Now, there is a large torso of this body of work that is conscious and bitterly positive in nature. Djiby reports the nature of the world without discounting himself, letting us know that he’s aware of his environment, and partially a product of it. And if you expected Jay-Z and Tupac to act as keynote speakers on this flight called Retrospection, then good for you! The God MC, although sampled, makes a guest appearance in the induction of “Hip Hop”. So we know that Mr. Carter is one of Djiby’s artistic influences. “Hip Hop” is an interpretive ballad about the state of Hip Hop. He throws a few daggers at the uncompromising ignorance that taints it (branching from corporate titans), and even rolls a few grenades in YMCMB’s direction, voicing the mantra of industry sales’ influence on the quality of Hip Hop music. Djiby preserves the conscious substance, and plants it in “221 State of Mind” which is coated with another electronic, ambient, chilly mood, and booming drum line. “Gotta make sure your attitude match you’re grind”, Djiby chimes in “The White Flag”, which carries the feel of a conscious revolution type of anthem. Out of all three, “The White Flag” resonates with me the most. The feel, the substance, and the organization are captivating.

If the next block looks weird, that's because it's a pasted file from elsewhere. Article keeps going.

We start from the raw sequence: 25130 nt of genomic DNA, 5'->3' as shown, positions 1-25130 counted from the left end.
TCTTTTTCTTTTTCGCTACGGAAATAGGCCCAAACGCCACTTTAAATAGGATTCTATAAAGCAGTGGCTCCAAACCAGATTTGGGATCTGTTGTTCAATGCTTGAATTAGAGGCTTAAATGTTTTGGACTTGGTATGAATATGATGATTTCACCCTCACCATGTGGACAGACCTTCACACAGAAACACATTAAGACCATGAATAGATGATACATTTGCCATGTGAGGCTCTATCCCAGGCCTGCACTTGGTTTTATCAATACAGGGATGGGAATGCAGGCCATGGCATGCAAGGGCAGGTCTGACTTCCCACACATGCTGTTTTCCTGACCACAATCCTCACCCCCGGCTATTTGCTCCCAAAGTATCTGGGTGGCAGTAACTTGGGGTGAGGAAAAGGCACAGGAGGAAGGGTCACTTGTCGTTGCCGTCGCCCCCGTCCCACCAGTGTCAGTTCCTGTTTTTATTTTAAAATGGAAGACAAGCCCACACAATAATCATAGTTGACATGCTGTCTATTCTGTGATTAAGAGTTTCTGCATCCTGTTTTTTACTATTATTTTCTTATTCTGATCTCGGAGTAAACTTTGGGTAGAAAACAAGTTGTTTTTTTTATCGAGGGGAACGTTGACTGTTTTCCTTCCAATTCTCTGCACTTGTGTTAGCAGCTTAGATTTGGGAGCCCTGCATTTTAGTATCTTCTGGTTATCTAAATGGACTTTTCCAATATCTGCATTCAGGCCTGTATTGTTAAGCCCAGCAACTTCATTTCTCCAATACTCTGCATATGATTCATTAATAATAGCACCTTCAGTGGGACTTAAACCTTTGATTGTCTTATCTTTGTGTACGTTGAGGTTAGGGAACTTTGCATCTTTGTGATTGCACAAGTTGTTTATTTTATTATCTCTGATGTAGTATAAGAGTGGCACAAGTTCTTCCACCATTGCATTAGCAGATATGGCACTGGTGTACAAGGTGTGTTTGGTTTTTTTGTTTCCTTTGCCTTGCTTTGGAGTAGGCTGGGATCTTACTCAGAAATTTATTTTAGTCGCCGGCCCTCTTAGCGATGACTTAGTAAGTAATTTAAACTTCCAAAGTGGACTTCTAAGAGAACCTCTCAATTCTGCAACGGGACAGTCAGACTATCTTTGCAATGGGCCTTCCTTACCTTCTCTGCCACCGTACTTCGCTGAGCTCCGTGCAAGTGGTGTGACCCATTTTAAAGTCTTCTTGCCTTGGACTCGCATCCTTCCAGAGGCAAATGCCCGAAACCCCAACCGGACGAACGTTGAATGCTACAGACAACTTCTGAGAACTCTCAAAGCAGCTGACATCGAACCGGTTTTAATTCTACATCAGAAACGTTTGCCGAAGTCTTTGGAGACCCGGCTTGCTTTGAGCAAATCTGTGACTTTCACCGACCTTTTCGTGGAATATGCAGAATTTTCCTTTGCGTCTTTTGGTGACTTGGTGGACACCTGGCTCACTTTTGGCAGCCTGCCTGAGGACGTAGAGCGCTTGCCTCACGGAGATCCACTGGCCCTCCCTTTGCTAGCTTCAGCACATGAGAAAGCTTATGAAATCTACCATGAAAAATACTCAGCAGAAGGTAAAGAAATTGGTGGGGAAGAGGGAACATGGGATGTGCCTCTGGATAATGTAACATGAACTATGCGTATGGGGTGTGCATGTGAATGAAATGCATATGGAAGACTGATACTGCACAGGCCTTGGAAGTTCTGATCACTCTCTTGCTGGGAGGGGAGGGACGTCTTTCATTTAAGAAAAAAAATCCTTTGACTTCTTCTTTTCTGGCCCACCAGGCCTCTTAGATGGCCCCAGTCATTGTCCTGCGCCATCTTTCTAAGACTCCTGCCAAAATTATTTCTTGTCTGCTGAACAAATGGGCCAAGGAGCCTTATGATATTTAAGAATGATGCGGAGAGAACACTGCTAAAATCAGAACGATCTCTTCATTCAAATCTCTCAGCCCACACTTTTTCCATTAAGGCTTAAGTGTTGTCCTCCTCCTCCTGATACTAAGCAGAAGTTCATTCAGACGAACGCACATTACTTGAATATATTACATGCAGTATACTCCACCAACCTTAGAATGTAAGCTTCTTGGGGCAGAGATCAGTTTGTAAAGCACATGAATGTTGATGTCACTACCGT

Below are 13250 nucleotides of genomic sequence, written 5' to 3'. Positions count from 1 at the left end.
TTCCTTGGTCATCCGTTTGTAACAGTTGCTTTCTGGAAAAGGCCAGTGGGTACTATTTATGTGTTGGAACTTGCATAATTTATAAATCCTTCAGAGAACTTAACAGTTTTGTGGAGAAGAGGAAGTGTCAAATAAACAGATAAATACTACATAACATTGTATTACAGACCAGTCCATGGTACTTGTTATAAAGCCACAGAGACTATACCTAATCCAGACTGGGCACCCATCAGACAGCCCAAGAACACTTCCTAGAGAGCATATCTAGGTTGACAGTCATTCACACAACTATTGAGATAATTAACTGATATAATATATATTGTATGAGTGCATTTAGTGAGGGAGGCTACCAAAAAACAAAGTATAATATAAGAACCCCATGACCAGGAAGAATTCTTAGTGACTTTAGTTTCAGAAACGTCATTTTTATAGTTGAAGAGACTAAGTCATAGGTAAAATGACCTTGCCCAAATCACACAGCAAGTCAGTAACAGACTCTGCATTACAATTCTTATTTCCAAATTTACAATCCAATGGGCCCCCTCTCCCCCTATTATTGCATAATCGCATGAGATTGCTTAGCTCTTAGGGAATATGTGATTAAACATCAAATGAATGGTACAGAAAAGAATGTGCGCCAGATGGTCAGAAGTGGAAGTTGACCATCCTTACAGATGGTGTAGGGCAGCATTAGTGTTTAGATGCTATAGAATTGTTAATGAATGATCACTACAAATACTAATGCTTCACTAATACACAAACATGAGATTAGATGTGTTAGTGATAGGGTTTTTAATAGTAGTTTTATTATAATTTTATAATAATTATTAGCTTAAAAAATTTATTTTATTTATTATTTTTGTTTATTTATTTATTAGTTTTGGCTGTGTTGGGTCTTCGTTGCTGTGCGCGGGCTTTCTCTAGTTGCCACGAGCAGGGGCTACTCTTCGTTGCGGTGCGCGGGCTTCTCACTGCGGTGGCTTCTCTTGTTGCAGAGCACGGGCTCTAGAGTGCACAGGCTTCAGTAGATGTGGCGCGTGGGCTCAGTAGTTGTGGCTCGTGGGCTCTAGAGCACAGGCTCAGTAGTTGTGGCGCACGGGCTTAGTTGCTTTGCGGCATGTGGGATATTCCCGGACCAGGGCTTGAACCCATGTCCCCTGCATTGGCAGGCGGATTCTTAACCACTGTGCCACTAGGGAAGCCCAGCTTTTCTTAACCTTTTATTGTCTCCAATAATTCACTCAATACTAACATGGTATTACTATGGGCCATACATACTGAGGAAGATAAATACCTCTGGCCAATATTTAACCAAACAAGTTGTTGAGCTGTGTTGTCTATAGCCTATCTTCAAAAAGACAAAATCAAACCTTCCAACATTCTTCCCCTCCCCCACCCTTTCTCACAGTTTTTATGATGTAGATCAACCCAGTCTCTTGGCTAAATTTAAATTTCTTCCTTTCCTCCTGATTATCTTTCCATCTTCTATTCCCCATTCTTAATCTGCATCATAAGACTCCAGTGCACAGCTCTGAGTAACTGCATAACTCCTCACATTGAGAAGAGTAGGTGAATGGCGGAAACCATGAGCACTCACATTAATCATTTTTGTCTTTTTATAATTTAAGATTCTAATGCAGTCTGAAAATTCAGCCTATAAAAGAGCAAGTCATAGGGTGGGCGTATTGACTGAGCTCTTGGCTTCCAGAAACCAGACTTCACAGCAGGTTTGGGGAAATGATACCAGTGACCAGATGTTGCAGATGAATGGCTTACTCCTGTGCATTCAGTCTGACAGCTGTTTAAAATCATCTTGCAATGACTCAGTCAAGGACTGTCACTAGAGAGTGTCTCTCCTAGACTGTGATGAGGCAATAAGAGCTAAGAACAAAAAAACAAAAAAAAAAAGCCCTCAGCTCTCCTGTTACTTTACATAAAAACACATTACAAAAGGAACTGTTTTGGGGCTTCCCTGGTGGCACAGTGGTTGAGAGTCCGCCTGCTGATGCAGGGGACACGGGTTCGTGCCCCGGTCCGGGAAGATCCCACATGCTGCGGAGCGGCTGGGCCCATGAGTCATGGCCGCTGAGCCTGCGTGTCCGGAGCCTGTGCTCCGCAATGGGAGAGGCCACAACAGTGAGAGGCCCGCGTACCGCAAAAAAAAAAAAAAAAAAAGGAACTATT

And now we slow it down yet again with another interlude from yours, poetically, John Skywalker in “The Third Eye”. Djiby harmonizes in the backdrop while Mr. Skywalker delivers poetic dialogue about acknowledging one’s own ignorance and changing self. Yet this truly serves to bridge the gap between the need for a conscious revolution, and being infatuated and motivated by a woman. This brings us to “Drown your Sorrow”. This 1-min introduction was good, but the singing was not so fitting. I feel that he could’ve selected different notes to seep into the beat. Regardless, it was a sensible stage to launch into “Candles and Condoms” <<< That’s right! Sounds funny, but it’s really on the A/C tip as he opens up with “Baby, you’re autumn time fine, got me falling to your toes// Look at me, Chris Brown, eat you up, fine dine” If you haven’t guessed by now, this is an erotically charged track pumped with numerous sexual innuendos to arouse the lovers out there. And as funny as this is going to sound…I love “The Hate”. I’m not too partial to the drum kit because it seems recycled from some of the other songs. The chorus sticks to my conscience and Djiby did a good job in harmonizing along with the atmosphere of the angelic voice in the backdrop. This is essentially a breakup song as he hashes out wordplay-laced truths like “I like that she was blunt, so I’m smoking trying to forget her// Aint never sugar-coated, regardless she turned to bitter”. Hey, all relationship dynamics don’t have to last forever, right? Holding a grudge just slows you down. Another infectious chorus with some smooth harmonizing reels my ears in as “The Moment” enters the scene. I actually feel the mood of the beat – that doesn’t happen a lot. In this part of our flight, Djiby reverts to his old habits and maintains the pace when he transitions to “Devil in a New Dress” as it is sewn into the Kanye-crafted instrumental from My Beautiful, Dark, Twisted Fantasy. “The ocean’s empty, and now she’s the only fish” is a picture painted by Djiby, who is now seated in sorrow about his recent break-up. Regretful of how he didn’t take pictures in the moments to reminisce about and how excited the pain is within his heart, he wants to escape his travesties through parties, friends, and alcohol. This is apparently a cycle of love-wanderlust that Djiby is encased in as he ends it with “I’m an angel stuck with my old habits// She a devil in a new dress, so yes, I gotta have it”